Family Secrets: The Kneebone Boy by Ellen Potter
That night, Lucia lay in her bed, listening to nothing. The sound of nothing is the most ominous sound in the world. It's the sound a cat makes a second before it lunges for a mouse and sinks its arrow tippy teeth into the poor thing's neck. The sound of nothing was also the sound that Casper made right before he was about to leave them.
It's not for nothing that their schoolmates in the town of Little Tunk give the Hardscrabble kids a wide berth. Thirteen-year-old Otto never speaks--hasn't made an audible sound since his mother went missing when he was eight--and there's that black scarf around his neck, which along with his long blond hair, covers most of his pale face. Lucia (that's Lu-chee-ah, thank you) and Max are bright enough, maybe too bright to get along with their mundane age mates, so the kids stick with each other.
Their dad, Casper, is an odd one, too, making his living by painting portraits of the far-flung remnants of the world's cast-off royalty, a craft which often requires absences of several weeks and means that the children are sloughed off to stay with the ascerbic and misnamed Mrs. Carnival, an unimaginative village lady who obviously tolerates them only for the money.
Now, just as Lucia senses her father is about to be off again over their summer break, a letter comes from a mysterious relative, Great-Aunt Haddie Piggitt of Snoring-by-the-Sea, which ends with a thought-provoking P.S.:What do the children know about their mother?
P.P.S. If the answer is "Yes," don't you think it's time you told them?
But just as the strong-minded Lucia is about to pursue this mystery, their father whisks them off to the railway station and puts them on the train to London to stay with his distant cousin Angela. Angela, however, is nowhere to be found when they arrive at her apartment, and when her dogwalker arrives to find the Hardscrabbles awakening from a rough layover in the hall, she tells them that Angela is off for a holiday in Germany. The Hardscrabbles reluctantly agree that there's nothing for it but to return to Little Tunks and throw themselves upon the none-too-gentle mercies of Mrs. Carnival until Casper's return. But on the way back to the station the kids are so frightened by a tattooed mugger that they abandon their bags, and escaping, find themselves stranded with very little money--only enough, it seems, to take the train to the nearby Snoring-by-the-Sea and seek refuge with the mysterious Great-Aunt Haddie.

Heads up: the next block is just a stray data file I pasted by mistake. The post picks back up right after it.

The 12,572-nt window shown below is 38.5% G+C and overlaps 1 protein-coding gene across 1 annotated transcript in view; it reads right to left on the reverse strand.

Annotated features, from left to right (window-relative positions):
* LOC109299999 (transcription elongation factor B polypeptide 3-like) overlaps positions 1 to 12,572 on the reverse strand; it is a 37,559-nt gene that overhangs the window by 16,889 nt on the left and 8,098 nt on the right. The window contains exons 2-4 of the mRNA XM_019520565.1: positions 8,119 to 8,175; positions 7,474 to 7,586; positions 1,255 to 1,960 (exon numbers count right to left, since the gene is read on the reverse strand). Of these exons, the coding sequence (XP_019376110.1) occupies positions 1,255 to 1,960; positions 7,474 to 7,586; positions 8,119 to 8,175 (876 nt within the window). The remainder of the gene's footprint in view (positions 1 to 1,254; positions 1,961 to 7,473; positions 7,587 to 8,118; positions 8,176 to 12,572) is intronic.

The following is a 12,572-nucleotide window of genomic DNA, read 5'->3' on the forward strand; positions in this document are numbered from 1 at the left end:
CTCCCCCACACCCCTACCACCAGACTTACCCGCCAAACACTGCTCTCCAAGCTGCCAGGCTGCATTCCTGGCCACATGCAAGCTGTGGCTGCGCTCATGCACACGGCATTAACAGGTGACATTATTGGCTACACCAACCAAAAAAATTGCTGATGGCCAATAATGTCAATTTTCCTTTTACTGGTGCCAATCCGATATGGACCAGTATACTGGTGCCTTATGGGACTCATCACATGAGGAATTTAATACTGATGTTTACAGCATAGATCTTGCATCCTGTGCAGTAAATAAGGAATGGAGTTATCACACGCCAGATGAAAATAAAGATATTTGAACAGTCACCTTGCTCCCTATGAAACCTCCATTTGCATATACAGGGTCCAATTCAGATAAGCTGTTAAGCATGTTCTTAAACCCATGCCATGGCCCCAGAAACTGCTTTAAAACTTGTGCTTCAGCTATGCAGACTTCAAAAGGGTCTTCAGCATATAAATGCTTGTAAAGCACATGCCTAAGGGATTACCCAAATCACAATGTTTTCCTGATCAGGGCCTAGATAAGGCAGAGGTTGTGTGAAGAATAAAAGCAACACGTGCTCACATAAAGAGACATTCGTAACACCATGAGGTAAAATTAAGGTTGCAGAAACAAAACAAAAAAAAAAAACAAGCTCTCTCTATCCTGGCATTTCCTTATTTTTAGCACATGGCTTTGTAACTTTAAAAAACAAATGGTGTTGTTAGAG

Haddie, however, is not the expected elderly pensioner. She is a youngish and definitely offbeat woman who claims to have been their mother's only slightly older aunt and who has taken a summer rental of the Kneebone Castle's folly, a quirky but intriguing model of the deserted castle made for the children of the former owners, complete with scaled-down drawbridge, a miniature dungeon with mechanical rats where the children are put to bed, and a reputed underground secret passageway to the castle itself. Haddie feeds them on her despicably American peanut butter and jelly sandwiches and soup heated in her Bunsen burner, and regales them with stories of the folly's oddities and the neighborhood legend, The Kneebone Boy, a supposedly horribly hairy and deformed older brother of the folly's former residents kept prisoner somewhere in the castle.
The whole experience is exceedingly odd, even for the Hardscrabbles, admittedly the odd ones back in their own environs, but Max and Lucia especially are captivated by the Kneebone Boy tale and set out, with Haddie's nonchalant blessing, to discover the secrets of Kneebones' strange home and especially that secret passage.
How the resourceful Hardscrabbles solve that mystery and not incidentally one of their own makes for an amusing, absorbing, and suspenseful Gothic tale of a summer break like no other. What the three find at the end of that perilous, literally cliff-hanging secret passage changes everything for them and reveals mysteries, not of the Kneebone family so much as their own--including why Otto never takes off that black scarf.
Ellen Potter's The Kneebone Boy (Feiwel & Friends, 2010) is no sunny suburban mystery for a summer's day, but as a mystery/adventure, it has its own eccentric charm, rather like that of a Lemony Snicket with heart. The intrepid Hardscrabbles are an endearing and refreshing trio of young heroes, and the narrator (unrevealed but surely Lucia) has a memorable voice. As Kirkus Reviews succinctly says, "A quirky charmer." It is that.